LAB 4 - FAN system Lab5_FD

LAB 4 - FAN system Lab5_FD - Background and Objectives...

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Background and Objectives Semi-conductor usage has gained popularity in recent years, methods of cooling these types of systems have had to be developed and optimized for the application. Semiconductor systems are characterized by high power densities and small temperature allowances for reliability. Because of the high power density produced, it is necessary to draw heat away through heat sinks at a rate sufficiently high to avoid reaching a critical temperature within the chip where semiconductor operation becomes unreliable. Further complicating matters, heat drawn away from the chip must me transported out of the chassis by some forcing mechanism. In a conventional computer chassis, this is done by forcing air through the chassis, thereby drawing cold air into the chassis to replace air that has already been warmed by the heat sink. The type of fluid motion and volume flow rate over the heat sink determines the maximum rate at which heat can be drawn away from the circuit element. It is therefore necessary to find a forced air system which keeps processor temperature within a margin of safety of operating limits while at the same time, use the simplest, most cost-effective geometry for the chassis. The most basic system consists of a single fan which draws air into the chassis, forcing it over the heat sync and out of the chassis. Many chips, however need more cooling than one fan can apply or have a higher head pressure due to bad ventilation and require two fans which can either be configured in series or in parallel. The purpose of this lab is to compare heat transfers for high head pressure (impedance) and low impedance for single, series, and parallel configurations. Since fin geometry is difficult to measure, it is better to use a bulk theory relating chip temperature to ambient temperature. This relationship, referred to as thermal resistivity is defined in Equation 1 below (Handout, 4). / R T Q = ∆ (Equation 1) For simple 1-D conduction, thermal resistance is related to thickness L, thermal conductivity k, and wall surface area A. This relationship is defined in Equation 2 below. / R L kA = (Equation 2) Heat generated by resistance can be used to model a semiconductor system, and its power can be related through Equation 3.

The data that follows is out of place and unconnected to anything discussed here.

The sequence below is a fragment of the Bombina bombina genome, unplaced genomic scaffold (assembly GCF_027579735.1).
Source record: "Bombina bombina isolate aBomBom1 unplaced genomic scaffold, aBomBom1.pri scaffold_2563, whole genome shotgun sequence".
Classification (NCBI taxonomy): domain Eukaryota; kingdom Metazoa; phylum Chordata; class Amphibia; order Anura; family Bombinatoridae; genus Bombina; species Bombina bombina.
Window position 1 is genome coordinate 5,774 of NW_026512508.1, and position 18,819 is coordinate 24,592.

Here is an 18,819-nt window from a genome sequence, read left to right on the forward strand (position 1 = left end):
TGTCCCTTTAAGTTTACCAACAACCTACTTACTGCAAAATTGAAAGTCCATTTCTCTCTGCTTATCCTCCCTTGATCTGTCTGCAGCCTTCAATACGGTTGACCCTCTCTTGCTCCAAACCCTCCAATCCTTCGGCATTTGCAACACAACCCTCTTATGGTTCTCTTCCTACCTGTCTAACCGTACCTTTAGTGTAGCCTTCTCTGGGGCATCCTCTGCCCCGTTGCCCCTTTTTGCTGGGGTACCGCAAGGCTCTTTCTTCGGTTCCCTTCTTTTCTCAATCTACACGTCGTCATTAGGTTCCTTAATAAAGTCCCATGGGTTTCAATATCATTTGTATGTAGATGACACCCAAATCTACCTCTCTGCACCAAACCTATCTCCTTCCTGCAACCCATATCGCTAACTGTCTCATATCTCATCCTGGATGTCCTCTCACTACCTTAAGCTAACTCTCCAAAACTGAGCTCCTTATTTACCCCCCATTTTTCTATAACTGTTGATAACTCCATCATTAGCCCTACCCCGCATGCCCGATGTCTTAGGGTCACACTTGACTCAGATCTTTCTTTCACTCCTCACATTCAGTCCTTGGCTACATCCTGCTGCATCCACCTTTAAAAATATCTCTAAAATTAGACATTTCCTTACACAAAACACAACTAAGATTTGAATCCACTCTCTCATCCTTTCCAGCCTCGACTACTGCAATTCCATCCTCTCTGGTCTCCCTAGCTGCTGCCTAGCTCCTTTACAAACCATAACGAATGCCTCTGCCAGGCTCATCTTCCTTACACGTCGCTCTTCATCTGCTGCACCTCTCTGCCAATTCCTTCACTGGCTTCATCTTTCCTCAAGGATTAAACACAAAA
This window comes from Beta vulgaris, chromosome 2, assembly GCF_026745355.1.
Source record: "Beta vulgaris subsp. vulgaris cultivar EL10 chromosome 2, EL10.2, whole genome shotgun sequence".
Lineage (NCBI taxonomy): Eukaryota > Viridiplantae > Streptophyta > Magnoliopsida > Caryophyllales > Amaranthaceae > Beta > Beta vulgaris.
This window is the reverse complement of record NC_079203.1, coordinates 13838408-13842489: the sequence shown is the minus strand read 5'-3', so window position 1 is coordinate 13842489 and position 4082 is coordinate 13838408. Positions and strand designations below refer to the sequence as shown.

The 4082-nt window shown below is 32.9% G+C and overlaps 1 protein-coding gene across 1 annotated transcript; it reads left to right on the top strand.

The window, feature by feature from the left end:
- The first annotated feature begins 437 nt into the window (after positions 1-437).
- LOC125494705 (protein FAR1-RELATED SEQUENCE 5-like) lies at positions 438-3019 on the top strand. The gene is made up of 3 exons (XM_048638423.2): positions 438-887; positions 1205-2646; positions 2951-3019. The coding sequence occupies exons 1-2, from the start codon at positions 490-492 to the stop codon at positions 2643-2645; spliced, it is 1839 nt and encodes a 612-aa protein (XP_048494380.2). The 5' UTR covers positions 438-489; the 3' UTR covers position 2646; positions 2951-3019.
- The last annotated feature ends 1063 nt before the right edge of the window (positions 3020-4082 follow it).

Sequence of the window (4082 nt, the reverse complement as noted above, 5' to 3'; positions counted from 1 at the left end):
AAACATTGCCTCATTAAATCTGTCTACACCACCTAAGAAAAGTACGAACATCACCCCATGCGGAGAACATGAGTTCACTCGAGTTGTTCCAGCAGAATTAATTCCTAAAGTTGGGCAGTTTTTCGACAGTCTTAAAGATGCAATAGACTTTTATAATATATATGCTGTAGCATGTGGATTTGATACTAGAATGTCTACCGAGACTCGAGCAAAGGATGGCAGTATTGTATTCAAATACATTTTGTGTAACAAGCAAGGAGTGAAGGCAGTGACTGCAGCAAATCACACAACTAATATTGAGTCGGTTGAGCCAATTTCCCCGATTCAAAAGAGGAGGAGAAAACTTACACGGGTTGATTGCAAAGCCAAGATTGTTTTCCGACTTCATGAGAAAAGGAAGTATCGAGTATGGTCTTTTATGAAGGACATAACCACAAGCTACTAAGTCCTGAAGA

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2 / P V R = (Equation 3) The overall goals of this lab are to: Understand the effects of airflow impedance on air flow rates and system cooling Understand the effects of series and parallel fan configuration Hypothesize the reason for results Understand the thermal resistance method in predicting junction temperatures 2
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Computer chassis number 1 of the San Jose State Engineering department was used. Values for temperatures of the resistors (T juction ), case temperature (T case ), chassis air temperature (T amb ) and the board temperature (T baord ) were obtained using this chassis. The experiment was conducted using the following items: (1) Computer chassis number 1 - with variable impedance control
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This note was uploaded on 09/08/2010 for the course ME 115 at San Jose State University .

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LAB 4 - FAN system Lab5_FD - Background and Objectives...

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